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7 must-do steps for hurricane disaster preparation, recovery

From gathering necessities to understanding the hazards once the winds have ceased, these seven steps will ensure your community is prepared for a major storm

Hurricane season runs from June 1 through Nov. 30, with a peak from mid-August through late October. For coastal areas traditionally impacted by hurricanes in the U.S., it鈥檚 important that people prepare well in advance of these storms.

From gathering necessities to understanding the hazards once the winds have ceased, these seven steps will ensure your community is prepared for a major storm.

[Fill out the form on this page to download a copy of these guidelines to keep with you and share with your community.]

1. Know the safest place in your house

Planning is crucial. Prior to a storm, the National Weather Service (NWS) recommends covering windows with either permanent storm shutters or plywood 鈥 both of which should be considered prior to a storm watch or warning.
During a hurricane, the NWS encourages residents to seek shelter in an interior room, and to put 鈥渁s many walls between you and the outside as you can.鈥

You should also stay away from windows, skylights and glass doors.

2. Have a getaway plan

If you are in the path of a hurricane, you should know what you will do in the event you are ordered to evacuate. Do you have family further inland you can stay with? Do you have money for a hotel? Is there a shelter available for evacuees?

Visit the Red Cross for a list of available shelters by state, and PetsWelcome.com for the closest pet-friendly shelters by state.

3. Safeguard important documents

Technology has made this once-difficult part of disaster planning much easier.

Make digital copies: All important documents and photos should be scanned and uploaded to a cloud service that allows you access from anywhere. This includes:

  • Insurance policies
  • Passports
  • Medical records
  • Licenses
  • Birth certificates
  • Financial records
  • Personal and pet medical records

Protect the physical items: Purchase waterproof containers to store hard copies of important documents and place them in the designated safe spot in your home.

  • UL Classified to endure 1/2 hour at 1550掳F
  • ETL Verified for 72 hours of water submersion
  • Made to withstand temperatures up to 5,200鈩
  • 15.15"x11.22"x4.33"
  • Good for go-bags
  • 4-layer protection includes a silicon-coated fiberglass exterior and an aluminized fiberglass interior

4. Understand the risk of floodwaters

The biggest hazard of a hurricane may not be the winds and force of the storm itself, but the flooding it could bring. Floodwaters contain contaminants and pose a significant risk to public health.

鈥淔loodwater mixes with everything below it,鈥 Dr. Richard Bradley, chief of the division of emergency medical services and disaster medicine at McGovern Medical School at the University of Texas Health Science Center at Houston, said in an interview with Time Magazine. 鈥淚f it covers a field with pesticides, it picks up the pesticides. It can also carry animal waste from fields and forests.鈥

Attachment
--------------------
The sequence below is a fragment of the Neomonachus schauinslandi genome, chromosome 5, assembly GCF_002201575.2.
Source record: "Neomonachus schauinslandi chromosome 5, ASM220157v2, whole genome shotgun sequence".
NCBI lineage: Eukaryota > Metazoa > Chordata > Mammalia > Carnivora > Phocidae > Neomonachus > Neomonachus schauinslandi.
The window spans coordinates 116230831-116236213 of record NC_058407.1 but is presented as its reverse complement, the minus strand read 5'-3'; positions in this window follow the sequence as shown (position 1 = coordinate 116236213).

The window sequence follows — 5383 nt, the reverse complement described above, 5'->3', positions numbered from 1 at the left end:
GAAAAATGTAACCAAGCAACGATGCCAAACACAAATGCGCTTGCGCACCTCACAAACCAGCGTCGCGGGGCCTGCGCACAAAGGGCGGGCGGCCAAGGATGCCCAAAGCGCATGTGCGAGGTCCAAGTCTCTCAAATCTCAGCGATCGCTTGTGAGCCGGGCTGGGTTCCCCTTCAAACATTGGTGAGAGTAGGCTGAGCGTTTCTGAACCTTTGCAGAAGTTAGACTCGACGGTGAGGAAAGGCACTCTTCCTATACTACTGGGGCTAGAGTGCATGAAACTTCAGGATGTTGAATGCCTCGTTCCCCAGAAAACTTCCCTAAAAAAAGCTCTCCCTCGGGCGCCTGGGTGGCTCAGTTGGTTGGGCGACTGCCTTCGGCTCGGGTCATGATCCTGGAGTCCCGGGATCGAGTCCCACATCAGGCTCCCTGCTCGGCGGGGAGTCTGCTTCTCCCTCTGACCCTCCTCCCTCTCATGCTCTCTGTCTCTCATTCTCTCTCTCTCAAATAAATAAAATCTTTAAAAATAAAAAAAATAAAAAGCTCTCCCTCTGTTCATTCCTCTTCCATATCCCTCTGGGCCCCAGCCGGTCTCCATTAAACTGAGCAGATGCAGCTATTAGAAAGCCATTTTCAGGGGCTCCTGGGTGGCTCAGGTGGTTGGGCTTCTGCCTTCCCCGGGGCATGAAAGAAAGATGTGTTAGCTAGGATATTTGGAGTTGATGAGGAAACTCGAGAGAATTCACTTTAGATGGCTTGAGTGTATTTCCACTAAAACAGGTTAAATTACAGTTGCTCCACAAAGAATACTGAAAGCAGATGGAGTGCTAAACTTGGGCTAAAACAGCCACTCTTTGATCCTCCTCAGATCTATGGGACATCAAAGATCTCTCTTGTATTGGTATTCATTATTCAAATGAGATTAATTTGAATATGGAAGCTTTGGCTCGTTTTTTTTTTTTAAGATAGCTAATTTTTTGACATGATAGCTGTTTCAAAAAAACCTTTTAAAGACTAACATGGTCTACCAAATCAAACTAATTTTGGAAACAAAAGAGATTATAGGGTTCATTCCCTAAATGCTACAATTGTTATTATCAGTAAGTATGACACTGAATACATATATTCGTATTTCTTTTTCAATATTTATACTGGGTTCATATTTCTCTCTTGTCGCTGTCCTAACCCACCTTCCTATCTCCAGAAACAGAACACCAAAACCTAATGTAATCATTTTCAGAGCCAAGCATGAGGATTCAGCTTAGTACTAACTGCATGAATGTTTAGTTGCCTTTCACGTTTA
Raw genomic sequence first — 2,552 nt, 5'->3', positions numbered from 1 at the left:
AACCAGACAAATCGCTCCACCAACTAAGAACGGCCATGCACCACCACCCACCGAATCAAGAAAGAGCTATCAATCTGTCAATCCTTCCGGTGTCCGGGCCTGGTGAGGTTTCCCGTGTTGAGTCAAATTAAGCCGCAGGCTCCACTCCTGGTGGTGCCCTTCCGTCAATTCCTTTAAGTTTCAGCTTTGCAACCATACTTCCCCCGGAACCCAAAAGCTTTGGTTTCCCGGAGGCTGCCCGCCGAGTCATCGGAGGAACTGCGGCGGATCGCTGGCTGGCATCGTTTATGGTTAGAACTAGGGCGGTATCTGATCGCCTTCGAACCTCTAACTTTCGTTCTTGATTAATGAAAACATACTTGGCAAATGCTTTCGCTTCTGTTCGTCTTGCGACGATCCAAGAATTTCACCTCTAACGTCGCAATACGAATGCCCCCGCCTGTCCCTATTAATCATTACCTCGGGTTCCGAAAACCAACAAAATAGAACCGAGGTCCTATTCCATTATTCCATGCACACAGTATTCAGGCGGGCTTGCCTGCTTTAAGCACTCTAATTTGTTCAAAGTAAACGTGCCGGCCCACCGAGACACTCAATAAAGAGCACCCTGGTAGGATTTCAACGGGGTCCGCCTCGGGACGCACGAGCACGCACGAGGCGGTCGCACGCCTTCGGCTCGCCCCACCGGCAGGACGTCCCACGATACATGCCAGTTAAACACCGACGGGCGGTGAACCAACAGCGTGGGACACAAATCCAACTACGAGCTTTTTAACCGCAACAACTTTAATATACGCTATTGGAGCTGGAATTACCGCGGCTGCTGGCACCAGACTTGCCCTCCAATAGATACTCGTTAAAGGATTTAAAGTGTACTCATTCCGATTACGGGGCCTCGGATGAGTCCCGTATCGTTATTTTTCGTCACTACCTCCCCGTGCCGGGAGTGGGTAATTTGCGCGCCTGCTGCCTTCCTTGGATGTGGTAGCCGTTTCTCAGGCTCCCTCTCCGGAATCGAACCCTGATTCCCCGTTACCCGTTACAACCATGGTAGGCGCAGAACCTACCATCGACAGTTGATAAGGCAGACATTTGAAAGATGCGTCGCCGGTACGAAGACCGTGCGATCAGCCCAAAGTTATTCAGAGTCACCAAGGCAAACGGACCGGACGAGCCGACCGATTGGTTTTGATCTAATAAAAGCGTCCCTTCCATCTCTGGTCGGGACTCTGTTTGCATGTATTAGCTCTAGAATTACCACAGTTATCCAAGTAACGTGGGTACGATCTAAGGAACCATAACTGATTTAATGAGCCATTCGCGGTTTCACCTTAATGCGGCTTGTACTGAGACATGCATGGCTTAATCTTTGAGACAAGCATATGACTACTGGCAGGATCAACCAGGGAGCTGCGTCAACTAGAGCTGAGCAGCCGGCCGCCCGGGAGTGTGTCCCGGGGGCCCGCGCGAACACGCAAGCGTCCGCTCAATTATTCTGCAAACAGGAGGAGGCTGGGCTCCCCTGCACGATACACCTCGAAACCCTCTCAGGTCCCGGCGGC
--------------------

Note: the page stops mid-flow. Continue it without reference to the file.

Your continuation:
Avoid floodwaters if possible, and take these precautions:

  • Wash your hands frequently
  • Do not let children play in floodwaters
  • Wear safety equipment when cleaning up after floodwaters, such as gloves and a surgical mask
  • Seek medical attention for any infections or symptoms such as upset stomach or diarrhea

Finally, keep pets from drinking floodwaters, as the contaminants can cause health issues for them, as well. A study of cats and dogs following Hurricane Katrina found that many of the animals were positive for infectious diseases.

5. Watch out for mold

Where there is water, there is the potential for mold. Mildew (early mold) and molds can grow on:

  • Wood products
  • Ceiling tiles
  • Cardboard
  • Wallpaper
  • Carpets
  • Drywall
  • Fabric
  • Plants
  • Foods
  • Insulation

Mold can begin growing within 24-48 hours of water exposure and it will continue to grow unless steps are taken to stop it.

Follow FEMA鈥檚 guide, 鈥Dealing with Mold & Mildew in your Flood Damaged Home,鈥 for how to address mold issues after a hurricane.

6. Check for damage

Hurricanes with winds in excess of 157 mph are considered to be Category 5 storms, and are known for the incredible damage they inflict on communities. However, even Category 1 hurricanes, with wind speeds starting 74 mph, are capable of causing property damage.

After a storm, check the outside of your home for missing shingles, damaged siding or loose gutters. Inspect trees for broken limbs and ensure power lines remain intact.

7. Expect potential for emotional pain

Regardless of the amount of damage or the size of the storm, experiencing a hurricane can be emotionally and mentally challenging. The loss of valuables, the cost of repairs, the stress of evacuating and the worry over loved ones make natural disasters difficult to deal with.

Check with local and state websites for resources, and take things one step at a time.

This article, originally published in July 2020, has been updated.

Rachel Engel is an award-winning journalist and the senior editor of FireRescue1.com and 91视频.com. In addition to her regular editing duties, Engel seeks to tell the heroic, human stories of first responders and the importance of their work. She earned her bachelor鈥檚 degree in communications from Cameron University in Lawton, Oklahoma, and began her career as a freelance writer, focusing on government and military issues. Engel joined Lexipol in 2015 and has since reported on issues related to public safety. Engel lives in Wichita, Kansas. She can be reached via email.